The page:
Crisler Center is affectionately known as "The House that Cazzie Built," for Michigan's greatest player, Cazzie Russell, a two-time consensus All-American and the first player selected in the 1966 NBA draft. Michigan hosted Kentucky on Dec. 2, 1967, for the first event held in Crisler Arena, which was formally dedicated on Feb. 27, 1968. On Dec. 11, 1993, Russell became Michigan's first basketball player to have his number retired, and the banner commemorating his No. 33 hangs from the arena rafters.
On Feb. 8, 2003, another banner joined Russell's in the south rafters, honoring Rudy Tomjanovich as his No. 45 became the second retired jersey. Tomjanovich was a center for the Wolverines from 1967-70, earning All-Big Ten honors each year, as well as All-America honors in 1970. Joining Russell and Tomjanovich's jerseys are Phil Hubbard (No. 35, Jan. 11, 2004), Glen Rice (No. 41, Feb. 20, 2005) and Bill Buntin (No. 22, Jan. 7, 2006) as well as numerous other banners honoring Big Ten champion, NCAA Tournament and NIT teams.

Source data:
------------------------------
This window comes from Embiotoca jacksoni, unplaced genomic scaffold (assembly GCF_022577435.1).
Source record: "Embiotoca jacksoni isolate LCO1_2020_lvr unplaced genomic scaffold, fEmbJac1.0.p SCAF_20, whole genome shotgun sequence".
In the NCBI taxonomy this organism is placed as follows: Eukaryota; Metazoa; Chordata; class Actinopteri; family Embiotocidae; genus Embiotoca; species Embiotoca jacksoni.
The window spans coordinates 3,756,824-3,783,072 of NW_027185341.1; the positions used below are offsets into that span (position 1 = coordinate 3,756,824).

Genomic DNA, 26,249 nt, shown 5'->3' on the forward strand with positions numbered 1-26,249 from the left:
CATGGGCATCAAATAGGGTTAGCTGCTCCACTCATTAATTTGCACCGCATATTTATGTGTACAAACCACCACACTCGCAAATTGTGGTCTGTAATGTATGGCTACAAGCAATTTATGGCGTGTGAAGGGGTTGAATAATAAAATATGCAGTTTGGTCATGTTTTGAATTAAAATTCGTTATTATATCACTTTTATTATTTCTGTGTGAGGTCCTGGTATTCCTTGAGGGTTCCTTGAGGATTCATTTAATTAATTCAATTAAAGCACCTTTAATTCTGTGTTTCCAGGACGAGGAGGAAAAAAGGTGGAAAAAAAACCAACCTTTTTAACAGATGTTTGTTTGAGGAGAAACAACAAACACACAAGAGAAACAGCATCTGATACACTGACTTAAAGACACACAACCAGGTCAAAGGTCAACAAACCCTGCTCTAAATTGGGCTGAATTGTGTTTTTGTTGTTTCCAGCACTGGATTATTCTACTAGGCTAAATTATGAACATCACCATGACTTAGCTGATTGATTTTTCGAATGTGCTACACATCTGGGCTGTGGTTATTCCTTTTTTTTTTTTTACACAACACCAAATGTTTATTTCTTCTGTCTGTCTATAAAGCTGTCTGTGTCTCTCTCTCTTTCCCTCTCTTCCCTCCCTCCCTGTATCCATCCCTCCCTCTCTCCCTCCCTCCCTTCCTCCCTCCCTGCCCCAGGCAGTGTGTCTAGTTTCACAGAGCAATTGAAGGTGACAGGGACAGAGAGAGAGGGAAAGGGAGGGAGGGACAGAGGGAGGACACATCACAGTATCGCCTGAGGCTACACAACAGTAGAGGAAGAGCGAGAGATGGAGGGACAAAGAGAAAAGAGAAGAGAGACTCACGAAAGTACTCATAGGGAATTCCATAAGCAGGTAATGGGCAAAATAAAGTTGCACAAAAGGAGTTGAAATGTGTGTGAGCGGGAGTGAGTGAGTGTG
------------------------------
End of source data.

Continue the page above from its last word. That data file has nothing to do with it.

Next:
The facility has undergone numerous renovations over the years. In 1998, a full-service production studio was built inside the facility's press lounge and a video replay system was added to the overhead scoreboard. The state-of-the-art digital production facility hosted "Michigan Replay," the football coach's show, and "Wolverine Sports Magazine," a weekly program that showcased all 25 Michigan varsity sports. Press conferences, pregame meals and other special events were also held in the Crisler Press Lounge.